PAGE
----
Outside of music, he is a proud father of a three-year-old daughter name Summer and has a record collection of over 20,000 rare 12 inches and 45s (not including CDs).

On this sunny day in June, King Britt and I are holed up in a local Philadelphia diner about 3 miles away from Temple University where Britt majored in Marketing. Although he has travel around the world, he has no qualms telling me the problems he sees with amateur DJs. "These [younger DJs] have to stick to their own sounds," he tells me. "Don't try to copy DJ Shadow or the Invisibl Scratch Pickls, just try to come up with your own way of spinning and make your turntable manipulations stand out. Originality is the key." During our conversation, Britt and I talk about his career, his latest disc and the art of DJing.

"1977 was the year of the DJs. Disco was massive and the DJ was king. Everyone looked at the DJ for music from 1977 to 1983. For me, 1977 was a strong year to be a DJ . . . " -- DJ King Britt


BEAT·DOWN: Explain your alter ego Sylk 130?
DJ KING BRITT: I always appreciated graffiti and the artists who tagged names like Tame One, or Tame 123, you know. So since I was Silkworm in Digable Planets, I took the name of my [hometown] street address, which was 130 Pembelton, and incorporated it into the name Sylk 130.

BD: Explain your 1996 debut album When the Funk Hits the Fan.
KB: The album is the first in a trilogy of albums that I will record that have influenced me as a DJ. This album is based on the music I listened to when I was growing up around 1977-1980. My father would say to me, "Son, now this is real funk," and that is what the album is about. Now the concept with the title is this: when the funk hits the fan, the "fan" meaning "the person," not an electrical appliance. The second album is going to continue from 1984 to 1994 with old-school hip-hop to new wave and then the last album is going to be techno oriented and be very futuristic.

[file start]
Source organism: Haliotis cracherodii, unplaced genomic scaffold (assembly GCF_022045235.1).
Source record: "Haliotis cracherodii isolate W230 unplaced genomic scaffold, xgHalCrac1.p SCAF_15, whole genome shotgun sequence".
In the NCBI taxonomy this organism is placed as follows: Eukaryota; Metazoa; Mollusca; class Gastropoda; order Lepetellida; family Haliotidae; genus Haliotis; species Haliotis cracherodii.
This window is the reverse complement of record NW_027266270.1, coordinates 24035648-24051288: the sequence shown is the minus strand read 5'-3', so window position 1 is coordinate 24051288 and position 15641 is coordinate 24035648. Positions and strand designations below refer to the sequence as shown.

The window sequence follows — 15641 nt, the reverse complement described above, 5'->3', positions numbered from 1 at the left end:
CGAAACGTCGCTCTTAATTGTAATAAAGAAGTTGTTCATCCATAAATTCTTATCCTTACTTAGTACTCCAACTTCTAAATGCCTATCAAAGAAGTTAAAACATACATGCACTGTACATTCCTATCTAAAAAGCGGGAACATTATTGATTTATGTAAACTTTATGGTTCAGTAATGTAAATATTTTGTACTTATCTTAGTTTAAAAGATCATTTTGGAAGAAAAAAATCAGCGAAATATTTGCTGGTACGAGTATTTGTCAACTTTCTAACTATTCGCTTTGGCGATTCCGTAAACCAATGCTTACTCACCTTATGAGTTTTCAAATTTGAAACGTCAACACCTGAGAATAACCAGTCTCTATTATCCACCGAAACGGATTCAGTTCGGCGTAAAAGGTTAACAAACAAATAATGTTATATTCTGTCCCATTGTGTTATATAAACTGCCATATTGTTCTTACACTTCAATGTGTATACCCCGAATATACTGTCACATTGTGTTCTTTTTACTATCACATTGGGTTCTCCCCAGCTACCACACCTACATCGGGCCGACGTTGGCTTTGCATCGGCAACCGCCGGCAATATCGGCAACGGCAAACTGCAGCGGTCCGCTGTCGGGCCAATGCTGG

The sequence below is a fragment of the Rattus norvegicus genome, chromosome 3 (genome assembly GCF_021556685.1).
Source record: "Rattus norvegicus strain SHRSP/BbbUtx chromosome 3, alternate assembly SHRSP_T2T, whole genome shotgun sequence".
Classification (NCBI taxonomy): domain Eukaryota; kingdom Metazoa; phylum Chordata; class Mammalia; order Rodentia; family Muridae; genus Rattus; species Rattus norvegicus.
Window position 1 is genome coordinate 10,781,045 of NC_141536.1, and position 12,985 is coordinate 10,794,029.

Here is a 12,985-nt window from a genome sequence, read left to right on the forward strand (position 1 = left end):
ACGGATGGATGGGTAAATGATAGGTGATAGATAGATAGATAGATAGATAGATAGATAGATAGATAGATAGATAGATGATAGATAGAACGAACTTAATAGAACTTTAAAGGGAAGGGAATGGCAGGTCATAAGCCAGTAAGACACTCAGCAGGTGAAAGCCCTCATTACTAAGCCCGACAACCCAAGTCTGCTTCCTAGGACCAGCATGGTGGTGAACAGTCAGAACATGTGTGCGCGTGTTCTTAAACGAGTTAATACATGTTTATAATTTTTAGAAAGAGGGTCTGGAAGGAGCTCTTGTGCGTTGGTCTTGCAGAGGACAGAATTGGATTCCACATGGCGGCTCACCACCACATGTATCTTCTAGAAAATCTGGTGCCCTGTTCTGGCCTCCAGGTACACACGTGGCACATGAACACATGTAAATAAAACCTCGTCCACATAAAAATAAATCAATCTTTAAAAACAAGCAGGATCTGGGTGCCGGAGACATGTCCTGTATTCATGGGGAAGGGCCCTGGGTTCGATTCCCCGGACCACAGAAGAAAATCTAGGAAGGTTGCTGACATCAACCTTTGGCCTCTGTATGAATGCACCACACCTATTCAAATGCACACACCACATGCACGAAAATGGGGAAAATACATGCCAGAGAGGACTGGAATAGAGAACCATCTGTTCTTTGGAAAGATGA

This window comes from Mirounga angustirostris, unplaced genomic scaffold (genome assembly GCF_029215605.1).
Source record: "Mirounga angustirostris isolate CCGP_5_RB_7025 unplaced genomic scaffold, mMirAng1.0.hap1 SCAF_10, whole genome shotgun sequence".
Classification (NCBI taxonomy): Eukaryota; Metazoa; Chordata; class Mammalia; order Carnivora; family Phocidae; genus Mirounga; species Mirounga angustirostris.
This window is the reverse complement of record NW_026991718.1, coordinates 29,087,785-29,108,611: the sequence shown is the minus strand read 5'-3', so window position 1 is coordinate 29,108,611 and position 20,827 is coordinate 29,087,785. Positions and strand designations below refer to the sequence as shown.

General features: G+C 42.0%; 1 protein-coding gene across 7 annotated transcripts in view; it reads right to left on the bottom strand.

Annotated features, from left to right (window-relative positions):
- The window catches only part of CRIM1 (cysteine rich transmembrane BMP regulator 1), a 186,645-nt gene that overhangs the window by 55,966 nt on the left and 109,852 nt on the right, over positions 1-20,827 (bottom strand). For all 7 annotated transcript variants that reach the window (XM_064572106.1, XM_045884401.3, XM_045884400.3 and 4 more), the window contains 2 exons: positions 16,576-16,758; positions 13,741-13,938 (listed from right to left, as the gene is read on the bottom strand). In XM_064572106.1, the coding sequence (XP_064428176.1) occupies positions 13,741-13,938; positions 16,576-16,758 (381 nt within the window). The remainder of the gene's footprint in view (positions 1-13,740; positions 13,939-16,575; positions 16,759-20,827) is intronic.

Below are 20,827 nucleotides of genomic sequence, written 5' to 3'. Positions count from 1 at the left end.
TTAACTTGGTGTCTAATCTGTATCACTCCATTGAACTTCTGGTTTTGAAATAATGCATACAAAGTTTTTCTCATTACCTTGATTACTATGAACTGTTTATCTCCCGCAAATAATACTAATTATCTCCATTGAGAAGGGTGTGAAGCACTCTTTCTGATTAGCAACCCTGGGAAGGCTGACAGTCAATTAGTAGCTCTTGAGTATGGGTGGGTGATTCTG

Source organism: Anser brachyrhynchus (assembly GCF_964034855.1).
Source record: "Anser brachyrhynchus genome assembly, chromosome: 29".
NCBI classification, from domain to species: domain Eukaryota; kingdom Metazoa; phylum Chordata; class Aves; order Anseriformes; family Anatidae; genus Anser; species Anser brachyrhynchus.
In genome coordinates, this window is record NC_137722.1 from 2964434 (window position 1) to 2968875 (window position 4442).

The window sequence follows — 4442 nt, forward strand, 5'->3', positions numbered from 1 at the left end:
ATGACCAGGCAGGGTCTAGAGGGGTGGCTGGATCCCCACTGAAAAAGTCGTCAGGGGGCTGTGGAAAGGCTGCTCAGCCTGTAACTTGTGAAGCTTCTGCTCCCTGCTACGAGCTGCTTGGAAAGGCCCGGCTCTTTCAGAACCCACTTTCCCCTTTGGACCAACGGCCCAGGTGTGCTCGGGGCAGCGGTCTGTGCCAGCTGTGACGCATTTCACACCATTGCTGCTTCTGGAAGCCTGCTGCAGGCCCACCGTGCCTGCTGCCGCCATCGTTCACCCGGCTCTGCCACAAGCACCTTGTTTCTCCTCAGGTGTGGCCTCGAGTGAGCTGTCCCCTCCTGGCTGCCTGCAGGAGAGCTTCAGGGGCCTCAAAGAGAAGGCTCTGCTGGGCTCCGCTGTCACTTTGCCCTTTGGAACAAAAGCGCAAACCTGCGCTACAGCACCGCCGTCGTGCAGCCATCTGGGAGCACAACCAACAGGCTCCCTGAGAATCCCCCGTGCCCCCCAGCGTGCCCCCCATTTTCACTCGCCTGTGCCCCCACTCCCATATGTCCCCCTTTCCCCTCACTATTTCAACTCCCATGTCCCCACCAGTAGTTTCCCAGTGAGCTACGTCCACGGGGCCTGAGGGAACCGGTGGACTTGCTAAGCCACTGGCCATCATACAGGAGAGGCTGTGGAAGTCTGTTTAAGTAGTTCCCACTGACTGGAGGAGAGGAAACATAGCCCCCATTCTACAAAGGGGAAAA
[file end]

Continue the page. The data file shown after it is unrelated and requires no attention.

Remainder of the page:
BD: Why did you choose the year 1977 as the musical basis for the album?
KB: Everything that has to do with art goes in cycle of 10 years. So I picked 1977 because that was the year of the DJs. The popularity of the DJ was huge back then. Disco was massive and the DJ was the king. Everyone looked to the DJ for music from 1977 to like 1983-4. Plus you had clubs like Studio 54 and The Garage and just that the whole DJ culture. For me, 1977 was a strong year to be a DJ.

BD: It's interesting that you did a remake of Indeep's 80's club hit "Last Night A DJ Saved My Life." To me, the DJ was the lifesaver of every party. How important is the DJ culture?
KB: Oh, it is very important. You see, that song in particular saved my life. Because it made me want to become a DJ. You see, I want to spin and take the art of DJing to an instrumental level and become a turntablist. That's why I'm so happy to be a part of the Digable Planets. Back in the days, when I went on tour with them, I had to be an improvisationalist and be spontaneous. That helped me build my strength as a DJ being ready for anything.

BD: Do you think DJs are the superheroes of the dancefloor?
KB: No, we are humans and we are musicians trying to create a serene atmosphere for people to dance and have a good time. People have to recognize that DJing isn't about playing records -- it's an art form. And DJs like me are bringing out the DJ culture. DJing is an intense art form and there's no superheroes allow, man.

Continue reading "King For The Day" »